By claiming that there are no more castes except the poor and those who want to alleviate poverty, he is claiming that he and the RSS have done what Dr B.R Ambedkar, a pioneering advocate for Dalits, could not—they have annihilated caste. This is an extremely disturbing statement. Because, as Ambedkar said—Hindusim is caste. What the RSS-BJP has done in this election is to reinforce caste—to work with caste divisions, exploit the material contradictions between castes and sub-castes, and pit them against each other with mathematical precision.
It seems he has effectively redefined the political center in his image. Do you see ways of challenging this “new normal” over his next term?
In the days after he was elected, following some harsh criticism in the international press, Modi made a speech in which he spoke about protecting minorities and upholding the Indian constitution. He more or less directly contradicted what he himself and his senior colleagues had said the previous day. This sort of expediency is pure RSS tactics. Interestingly, the deification of Modi has overshadowed the idea of the BJP as a party. Its massive wealth, its party machinery, have all been harnessed to the crowning of the monarch. There is a ridiculous hagiographic Modi bio-pic, full of falsehood, that has just been released. No doubt it will contribute to his deification. But despite all this, Modi can only be the monarch for as long as the RSS wants him to occupy the throne. RSS-rule is the new normal.
You ask how this can be challenged. At this moment, in northern India, most of the other political parties are in shambles. The Congress has been vanquished, the Communists destroyed, the political parties that identify themselves as Dalit/backward caste parties have been more or less decimated. On the whole, the opposition parties behaved pettily and arrogantly with each other, diminishing each other while their ship went down. Hopefully they are asking themselves some serious questions.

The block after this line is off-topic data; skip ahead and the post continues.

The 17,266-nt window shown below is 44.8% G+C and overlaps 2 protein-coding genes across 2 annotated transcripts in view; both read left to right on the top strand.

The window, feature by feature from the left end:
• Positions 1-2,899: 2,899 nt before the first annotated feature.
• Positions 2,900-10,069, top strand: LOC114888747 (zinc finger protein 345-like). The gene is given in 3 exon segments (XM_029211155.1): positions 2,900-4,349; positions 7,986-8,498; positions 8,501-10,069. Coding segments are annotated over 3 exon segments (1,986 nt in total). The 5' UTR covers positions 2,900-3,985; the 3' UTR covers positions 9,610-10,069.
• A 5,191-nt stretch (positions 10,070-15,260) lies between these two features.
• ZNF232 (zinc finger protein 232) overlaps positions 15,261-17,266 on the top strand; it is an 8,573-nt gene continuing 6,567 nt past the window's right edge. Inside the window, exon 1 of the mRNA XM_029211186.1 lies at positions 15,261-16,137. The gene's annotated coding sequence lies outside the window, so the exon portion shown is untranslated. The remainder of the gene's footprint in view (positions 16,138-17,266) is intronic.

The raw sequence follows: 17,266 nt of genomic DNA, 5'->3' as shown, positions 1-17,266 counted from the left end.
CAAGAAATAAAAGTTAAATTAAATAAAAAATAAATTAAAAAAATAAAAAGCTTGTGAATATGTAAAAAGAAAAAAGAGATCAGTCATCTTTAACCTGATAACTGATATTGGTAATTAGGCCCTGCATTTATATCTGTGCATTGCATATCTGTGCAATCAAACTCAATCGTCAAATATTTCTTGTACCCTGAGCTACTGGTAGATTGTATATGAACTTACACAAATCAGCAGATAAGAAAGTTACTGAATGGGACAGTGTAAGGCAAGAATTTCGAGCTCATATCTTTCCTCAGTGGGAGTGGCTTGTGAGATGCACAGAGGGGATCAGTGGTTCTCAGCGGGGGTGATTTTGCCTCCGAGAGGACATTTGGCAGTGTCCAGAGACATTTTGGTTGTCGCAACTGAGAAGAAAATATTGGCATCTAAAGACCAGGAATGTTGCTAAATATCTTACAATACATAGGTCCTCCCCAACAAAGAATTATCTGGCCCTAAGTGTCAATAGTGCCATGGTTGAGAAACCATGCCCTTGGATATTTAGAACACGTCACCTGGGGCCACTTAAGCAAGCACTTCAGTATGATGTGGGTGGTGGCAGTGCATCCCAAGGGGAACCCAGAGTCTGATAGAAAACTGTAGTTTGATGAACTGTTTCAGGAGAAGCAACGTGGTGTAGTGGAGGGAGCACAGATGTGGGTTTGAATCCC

“The opposition parties behaved pettily and arrogantly with each other, diminishing each other while their ship went down.”
The RSS has about 600,000 disciplined, highly trained cadres it can deploy. The others have almost none. This time around the BJP had 20 times more money than all of them put together. Next time that will probably become 50 times more money. And certainly, elections in India are more and more about money, about spectacle, about controlling the mainstream media and social media. Every institution in this country was bent to their will, including the Election Commission and, who knows, perhaps the electronic voting machines. That money bought them tens of thousands of IT experts, data analysts, social media activists who ran thousands of Whatsapp groups with carefully directed propaganda—tailored and tweaked for every section, region, caste, and class, every voting booth in every constituency.
That kind of money can sell anything it decides to sell—in this case a product so toxic, it created an epidemic. Not a single thing of importance, not climate change, not the looming economic crisis, not health, not education was a part of the campaign. Nothing except toxic, medieval stupidity on an epic scale. How can we treat this as a fair election? It was a race between a Ferrari and a few bicycles—and the media cheered the Ferrari as though they hadn’t noticed anything unusual. And now lathers it with praise while it mocks the bicycles for their poor performance.
So, what are the avenues that remain to challenge this formation?
Existing political parties in this particular model of first-past-the-post democracy will not easily be able to take on this formidable, money-filled hate-filled machine. I believe that peoples’ rage will one day break the machine. I’m not talking about a revolution. I’m talking about an outbreak, the re-emergence of non NGO-ized social movements. It will come. And that will create new energy and a new kind of opposition that cannot be managed. We will have to play a new game—one that has not been fixed like this one has. This election in India, that is being hailed as a great exercise in democracy, is the opposite—just a mockery of what democracy is supposed to be.
Do you see the BJP’s success as of a piece with other recent nationalist convulsions in places like Britain, America, and Brazil?
I think it is very much of a piece with prevailing nationalist convulsions. Although in India the RSS has been conscientiously working towards this moment for 95 years. It has systems in place that no other current fascists or white supremacists do.
In 2009, you dedicated a collection of your essays to those who have “learned to divorce hope from reason.” What’s hope and reason’s relationship like now? Are there any signs of a reunion on the cards?